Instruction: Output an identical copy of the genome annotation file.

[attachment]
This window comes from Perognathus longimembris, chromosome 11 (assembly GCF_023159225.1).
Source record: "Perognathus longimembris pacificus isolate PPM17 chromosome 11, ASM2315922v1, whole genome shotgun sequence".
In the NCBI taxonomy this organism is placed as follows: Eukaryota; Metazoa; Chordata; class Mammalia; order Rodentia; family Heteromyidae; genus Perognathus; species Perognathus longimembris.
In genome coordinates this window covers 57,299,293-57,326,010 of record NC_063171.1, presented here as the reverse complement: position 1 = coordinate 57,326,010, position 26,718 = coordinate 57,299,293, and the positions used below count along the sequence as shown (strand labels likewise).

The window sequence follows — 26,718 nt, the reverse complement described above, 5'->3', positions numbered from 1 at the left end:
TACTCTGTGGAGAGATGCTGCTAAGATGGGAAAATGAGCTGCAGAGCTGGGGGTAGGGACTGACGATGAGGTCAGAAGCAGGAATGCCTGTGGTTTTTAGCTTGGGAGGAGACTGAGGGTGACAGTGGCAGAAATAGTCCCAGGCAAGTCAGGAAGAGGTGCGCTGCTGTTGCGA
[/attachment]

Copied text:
This window comes from Perognathus longimembris, chromosome 11 (assembly GCF_023159225.1).
Source record: "Perognathus longimembris pacificus isolate PPM17 chromosome 11, ASM2315922v1, whole genome shotgun sequence".
In the NCBI taxonomy this organism is placed as follows: Eukaryota; Metazoa; Chordata; class Mammalia; order Rodentia; family Heteromyidae; genus Perognathus; species Perognathus longimembris.
In genome coordinates this window covers 57,299,293-57,326,010 of record NC_063171.1, presented here as the reverse complement: position 1 = coordinate 57,326,010, position 26,718 = coordinate 57,299,293, and the positions used below count along the sequence as shown (strand labels likewise).

The window sequence follows — 26,718 nt, the reverse complement described above, 5'->3', positions numbered from 1 at the left end:
TACTCTGTGGAGAGATGCTGCTAAGATGGGAAAATGAGCTGCAGAGCTGGGGGTAGGGACTGACGATGAGGTCAGAAGCAGGAATGCCTGTGGTTTTTAGCTTGGGAGGAGACTGAGGGTGACAGTGGCAGAAATAGTCCCAGGCAAGTCAGGAAGAGGTGCGCTGCTGTTGCGA